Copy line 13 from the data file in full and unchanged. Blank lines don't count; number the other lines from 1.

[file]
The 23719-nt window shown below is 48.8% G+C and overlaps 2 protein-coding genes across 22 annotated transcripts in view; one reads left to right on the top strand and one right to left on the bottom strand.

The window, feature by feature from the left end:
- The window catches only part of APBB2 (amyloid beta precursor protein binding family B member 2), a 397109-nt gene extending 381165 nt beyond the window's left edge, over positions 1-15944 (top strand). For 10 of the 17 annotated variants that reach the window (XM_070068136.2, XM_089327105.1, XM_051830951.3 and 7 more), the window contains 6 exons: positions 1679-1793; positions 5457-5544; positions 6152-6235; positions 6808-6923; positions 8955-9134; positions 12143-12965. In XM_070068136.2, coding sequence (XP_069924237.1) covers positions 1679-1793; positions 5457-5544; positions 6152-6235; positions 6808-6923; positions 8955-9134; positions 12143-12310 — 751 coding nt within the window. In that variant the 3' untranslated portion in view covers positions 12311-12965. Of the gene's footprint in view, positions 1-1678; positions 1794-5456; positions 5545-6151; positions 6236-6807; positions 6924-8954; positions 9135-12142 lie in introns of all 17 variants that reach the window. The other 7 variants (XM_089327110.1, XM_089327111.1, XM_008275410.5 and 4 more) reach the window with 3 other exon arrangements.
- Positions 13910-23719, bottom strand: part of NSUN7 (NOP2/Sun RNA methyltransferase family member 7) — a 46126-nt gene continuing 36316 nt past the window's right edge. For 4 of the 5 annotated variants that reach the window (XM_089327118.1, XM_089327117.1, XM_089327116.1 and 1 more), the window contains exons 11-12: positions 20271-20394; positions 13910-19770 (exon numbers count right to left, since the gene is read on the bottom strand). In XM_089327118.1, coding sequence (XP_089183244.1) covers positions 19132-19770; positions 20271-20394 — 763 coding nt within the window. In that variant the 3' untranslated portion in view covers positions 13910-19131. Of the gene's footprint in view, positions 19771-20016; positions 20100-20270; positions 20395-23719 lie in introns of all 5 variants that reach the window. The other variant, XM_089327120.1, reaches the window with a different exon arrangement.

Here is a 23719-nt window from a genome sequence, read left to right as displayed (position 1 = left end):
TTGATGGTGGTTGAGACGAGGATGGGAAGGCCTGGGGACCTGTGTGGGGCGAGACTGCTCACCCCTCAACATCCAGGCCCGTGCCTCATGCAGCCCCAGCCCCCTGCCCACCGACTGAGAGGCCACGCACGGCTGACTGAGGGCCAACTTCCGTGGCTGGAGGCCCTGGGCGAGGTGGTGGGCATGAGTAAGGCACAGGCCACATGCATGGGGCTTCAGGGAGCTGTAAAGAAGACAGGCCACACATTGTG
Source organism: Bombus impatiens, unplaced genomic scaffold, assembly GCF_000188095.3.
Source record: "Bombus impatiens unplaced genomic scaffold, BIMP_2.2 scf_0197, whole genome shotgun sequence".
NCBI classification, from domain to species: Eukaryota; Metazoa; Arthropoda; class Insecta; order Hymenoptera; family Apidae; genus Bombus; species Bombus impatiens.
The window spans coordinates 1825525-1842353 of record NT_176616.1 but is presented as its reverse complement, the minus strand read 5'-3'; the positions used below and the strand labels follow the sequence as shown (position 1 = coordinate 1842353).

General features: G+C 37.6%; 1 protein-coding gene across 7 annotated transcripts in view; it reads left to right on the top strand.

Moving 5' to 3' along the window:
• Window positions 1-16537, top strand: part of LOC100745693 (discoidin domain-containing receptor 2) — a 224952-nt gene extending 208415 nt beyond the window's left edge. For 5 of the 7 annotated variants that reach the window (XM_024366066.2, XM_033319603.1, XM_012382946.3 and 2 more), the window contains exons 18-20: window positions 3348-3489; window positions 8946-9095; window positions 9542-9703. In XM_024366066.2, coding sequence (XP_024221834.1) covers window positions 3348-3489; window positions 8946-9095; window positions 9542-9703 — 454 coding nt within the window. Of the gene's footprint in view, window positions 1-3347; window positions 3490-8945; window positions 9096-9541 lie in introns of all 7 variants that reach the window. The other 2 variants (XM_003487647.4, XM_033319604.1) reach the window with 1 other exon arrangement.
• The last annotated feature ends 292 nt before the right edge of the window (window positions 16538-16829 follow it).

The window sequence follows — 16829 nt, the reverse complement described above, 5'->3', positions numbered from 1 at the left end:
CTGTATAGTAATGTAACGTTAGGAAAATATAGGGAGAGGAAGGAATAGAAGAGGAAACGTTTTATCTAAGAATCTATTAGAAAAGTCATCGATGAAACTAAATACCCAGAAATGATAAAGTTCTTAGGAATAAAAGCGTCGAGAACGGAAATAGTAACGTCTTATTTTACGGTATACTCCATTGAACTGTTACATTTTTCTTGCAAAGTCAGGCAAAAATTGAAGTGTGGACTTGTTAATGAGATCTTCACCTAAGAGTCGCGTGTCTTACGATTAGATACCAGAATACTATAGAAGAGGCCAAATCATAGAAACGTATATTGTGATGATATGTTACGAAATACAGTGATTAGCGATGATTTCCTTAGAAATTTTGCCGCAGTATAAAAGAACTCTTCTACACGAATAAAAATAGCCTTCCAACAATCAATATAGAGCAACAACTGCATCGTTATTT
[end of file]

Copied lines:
• Window positions 1-16537, top strand: part of LOC100745693 (discoidin domain-containing receptor 2) — a 224952-nt gene extending 208415 nt beyond the window's left edge. For 5 of the 7 annotated variants that reach the window (XM_024366066.2, XM_033319603.1, XM_012382946.3 and 2 more), the window contains exons 18-20: window positions 3348-3489; window positions 8946-9095; window positions 9542-9703. In XM_024366066.2, coding sequence (XP_024221834.1) covers window positions 3348-3489; window positions 8946-9095; window positions 9542-9703 — 454 coding nt within the window. Of the gene's footprint in view, window positions 1-3347; window positions 3490-8945; window positions 9096-9541 lie in introns of all 7 variants that reach the window. The other 2 variants (XM_003487647.4, XM_033319604.1) reach the window with 1 other exon arrangement.